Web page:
Probabilistic seismic design and assessment methodologies for the new generation of damage resistant structures
Thesis DisciplineCivil Engineering
Degree GrantorUniversity of Canterbury
Degree NameMaster of Engineering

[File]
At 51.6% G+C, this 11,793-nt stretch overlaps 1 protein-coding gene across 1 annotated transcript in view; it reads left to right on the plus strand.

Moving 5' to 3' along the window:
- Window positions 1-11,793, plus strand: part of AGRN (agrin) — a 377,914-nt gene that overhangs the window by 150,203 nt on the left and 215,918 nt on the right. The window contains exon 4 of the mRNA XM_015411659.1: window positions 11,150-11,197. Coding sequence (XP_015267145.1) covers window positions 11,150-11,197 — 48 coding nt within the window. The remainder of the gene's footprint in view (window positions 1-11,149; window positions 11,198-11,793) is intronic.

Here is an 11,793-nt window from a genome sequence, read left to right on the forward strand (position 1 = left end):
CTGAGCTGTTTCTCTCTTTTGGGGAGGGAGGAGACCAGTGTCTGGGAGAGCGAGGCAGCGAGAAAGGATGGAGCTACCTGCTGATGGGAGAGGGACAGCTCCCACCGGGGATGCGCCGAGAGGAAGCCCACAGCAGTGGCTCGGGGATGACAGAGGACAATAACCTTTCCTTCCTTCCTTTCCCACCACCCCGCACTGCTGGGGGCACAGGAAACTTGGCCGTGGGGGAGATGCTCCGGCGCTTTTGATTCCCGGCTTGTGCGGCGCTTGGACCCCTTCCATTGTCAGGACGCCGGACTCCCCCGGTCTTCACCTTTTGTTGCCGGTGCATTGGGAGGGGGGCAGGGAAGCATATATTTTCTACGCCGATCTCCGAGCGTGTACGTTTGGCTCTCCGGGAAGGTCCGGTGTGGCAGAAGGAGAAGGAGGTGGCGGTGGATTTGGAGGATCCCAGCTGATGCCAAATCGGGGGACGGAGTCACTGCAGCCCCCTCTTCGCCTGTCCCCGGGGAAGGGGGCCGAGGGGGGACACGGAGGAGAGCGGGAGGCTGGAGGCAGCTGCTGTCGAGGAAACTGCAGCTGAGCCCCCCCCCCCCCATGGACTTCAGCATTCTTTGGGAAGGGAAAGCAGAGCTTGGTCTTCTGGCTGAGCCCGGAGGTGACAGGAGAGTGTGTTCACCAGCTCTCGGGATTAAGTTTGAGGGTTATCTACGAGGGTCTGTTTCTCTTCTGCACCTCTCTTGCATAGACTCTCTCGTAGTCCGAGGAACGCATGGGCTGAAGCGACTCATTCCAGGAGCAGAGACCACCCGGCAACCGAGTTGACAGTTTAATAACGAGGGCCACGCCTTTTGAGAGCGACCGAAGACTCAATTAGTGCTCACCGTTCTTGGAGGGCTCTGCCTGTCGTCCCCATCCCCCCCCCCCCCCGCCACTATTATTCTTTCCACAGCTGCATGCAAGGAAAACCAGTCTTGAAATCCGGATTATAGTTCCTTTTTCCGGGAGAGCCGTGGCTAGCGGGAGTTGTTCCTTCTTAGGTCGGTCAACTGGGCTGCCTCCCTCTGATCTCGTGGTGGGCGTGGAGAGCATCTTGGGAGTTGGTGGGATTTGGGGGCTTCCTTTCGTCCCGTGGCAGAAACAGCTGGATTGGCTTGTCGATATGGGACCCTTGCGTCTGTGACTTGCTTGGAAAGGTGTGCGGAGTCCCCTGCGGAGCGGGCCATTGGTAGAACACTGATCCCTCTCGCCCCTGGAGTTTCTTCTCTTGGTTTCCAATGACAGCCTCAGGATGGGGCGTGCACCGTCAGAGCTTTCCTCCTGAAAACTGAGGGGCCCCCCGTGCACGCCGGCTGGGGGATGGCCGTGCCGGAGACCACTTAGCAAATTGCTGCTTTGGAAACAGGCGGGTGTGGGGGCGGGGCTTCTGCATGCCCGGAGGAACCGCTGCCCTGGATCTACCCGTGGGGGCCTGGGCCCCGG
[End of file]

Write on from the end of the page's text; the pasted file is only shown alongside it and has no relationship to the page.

Following the evolution of a damage avoidance design (DAD) frame system, with rocking beam-column joints, at the University of Canterbury, analytical studies are carried out to evaluate the performance of proposed structures, and verify the proposed design methodology. A probabilistic seismic risk assessment methodology is proposed, from which the expected annualised financial loss (EAL) of a structure can be calculated. EAL provides a consistent basis for comparison of DAD frame systems with state-of-practice ductile monolithic construction. Such comparison illustrates the superior performance of DAD frame systems. The proposed probabilistic seismic assessment methodology requires the response of the structure to be evaluated over a range of seismic intensities. This can be achieved by carrying out an incremental dynamic analysis, explicitly considering seismic randomness and uncertainty; or from a pushover analysis, and assuming an appropriate value of the dispersion. By combining this information with the seismic hazard, probabilistic response curves can be derived, which when combined with information about damage states for the particular structure, can be transformed into 'resilience curves'. Integration of information regarding the financial loss occurring due to each of the damage states, results in an estimate of EAL.